Will Reddington’s passion for working with metal goes back to his days of welding, as a teenager.
Today, Reddington owns Outlaw Art Company, where he has created custom metal art for nearly 20 years. Working with metal comes easily to Reddington — his family has been involved with building and restoring classic cars for generations.
“I make all kinds of things, from realistic roses out of steel, all the way up to 40-foot, 50-foot sculptures,” says Reddington, of Lucerne Valley.
One of his recent projects took him to Sturgis, South Dakota, where more than 500,000 people gather annually for the largest motorcycle rally in the United States. At the center of the action is Full Throttle Saloon, where rally-goers are welcomed to the 600-acre campground on which the saloon is located.
The owner of the saloon, Michael Ballard, commissioned Reddington to build two massive metal sculptures for the motorcycle rally earlier this year. For the project, Reddington teamed with David Hammock, a metal artist from Huntsville, Alabama.
The two men built two sculptures to honor the lives of legendary motorcycle builders Indian Larry and Jesse Rooke, who were both killed in tragic motorcycle crashes.
The sculptures are suspended roughly 30 feet in the air and weigh several tons each. The metal sculpture built to represent Indian Larry measures 40 feet high by 40 feet long, while the sculpture for Rooke comes in at about 23 feet by 18 feet tall.
Ballard came up with the concept for the sculptures, He then gave Reddington and Hammock the freedom to create.
“Everything was just freehand. We didn’t plan anything out. We didn’t sketch anything up. We went for it,” says Reddington.
The sculpture of Indian Larry is designed to mimic his signature move – the one that made crowds roar. “Indian Larry was known for doing a stunt where he stood on the seat of his motorcycle while driving at 60, 70 miles per hour,” says Reddington.
Both motorcyclists represent the theme Full Throttle Saloon aims to embody: the working man and the building of America.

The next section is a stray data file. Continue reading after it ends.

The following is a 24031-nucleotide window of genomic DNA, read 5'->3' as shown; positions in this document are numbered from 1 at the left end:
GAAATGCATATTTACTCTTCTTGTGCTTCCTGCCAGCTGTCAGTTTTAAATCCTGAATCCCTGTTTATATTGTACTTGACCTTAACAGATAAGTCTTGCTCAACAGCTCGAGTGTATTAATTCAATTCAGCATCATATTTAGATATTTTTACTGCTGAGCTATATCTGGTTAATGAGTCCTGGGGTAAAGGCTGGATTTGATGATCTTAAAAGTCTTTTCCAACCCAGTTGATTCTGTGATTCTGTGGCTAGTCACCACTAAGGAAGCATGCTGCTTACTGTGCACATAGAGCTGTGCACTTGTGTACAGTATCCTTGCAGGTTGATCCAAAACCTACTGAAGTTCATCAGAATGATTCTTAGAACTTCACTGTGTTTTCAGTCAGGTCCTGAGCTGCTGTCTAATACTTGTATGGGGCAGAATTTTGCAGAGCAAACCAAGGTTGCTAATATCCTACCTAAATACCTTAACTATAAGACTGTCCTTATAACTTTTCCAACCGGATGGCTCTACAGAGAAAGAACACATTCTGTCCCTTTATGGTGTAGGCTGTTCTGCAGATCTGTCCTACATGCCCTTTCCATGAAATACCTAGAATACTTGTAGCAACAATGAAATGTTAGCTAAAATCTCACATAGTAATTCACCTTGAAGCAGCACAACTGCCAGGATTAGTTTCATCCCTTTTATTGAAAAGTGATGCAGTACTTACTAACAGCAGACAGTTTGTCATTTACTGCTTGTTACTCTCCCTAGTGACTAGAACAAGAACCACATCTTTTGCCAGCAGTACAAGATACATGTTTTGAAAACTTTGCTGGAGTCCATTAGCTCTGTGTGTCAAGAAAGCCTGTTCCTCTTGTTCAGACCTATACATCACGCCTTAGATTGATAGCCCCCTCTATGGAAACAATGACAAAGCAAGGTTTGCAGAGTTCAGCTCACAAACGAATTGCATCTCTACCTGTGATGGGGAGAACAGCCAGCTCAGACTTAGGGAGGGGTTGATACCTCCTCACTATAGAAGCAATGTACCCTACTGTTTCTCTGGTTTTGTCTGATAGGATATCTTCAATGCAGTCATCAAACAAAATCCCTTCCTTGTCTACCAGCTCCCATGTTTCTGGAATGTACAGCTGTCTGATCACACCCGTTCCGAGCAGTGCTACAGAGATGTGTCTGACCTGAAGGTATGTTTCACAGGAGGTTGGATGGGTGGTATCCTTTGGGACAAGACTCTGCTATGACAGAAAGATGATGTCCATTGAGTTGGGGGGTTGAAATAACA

Reclaimed materials were used to build the impressively lifelike sculptures. Some pieces were even used from the remains of the Full Throttle Saloon’s original location, which was destroyed in a fire in 2015.
Reddington constructed the interior structure of the sculptures with thick, reclaimed steel pipes, a few of which originally came from oil fields in Alaska. The area surrounding Full Throttle Saloon can receive winds up to 70 miles per hour in the winter, so Reddington needed to construct the structures to withstand harsh weather conditions.
It took about three weeks for the men, working between six to 20 hours a day, to construct each sculpture. A telehandler crane was brought in to lift the sculptures of Indian Larry and Rooke onto their respective metal bikes.
The entire process was recorded by Ballard and posted on Facebook, drawing the attention of fans worldwide.
Reddington has found meaning in his art through the opportunity to work with others. He said that he enjoys the collaborative process of working with clients, listening to ideas and making suggestions along the way.
“It’s nice to be able to make someone else’s vision come true,” he said.
What’s on the horizon? Ballard is inviting Reddington and Hammock back to work on an even larger piece, which will be unveiled next August at the 80th annual Sturgis Motorcycle Rally.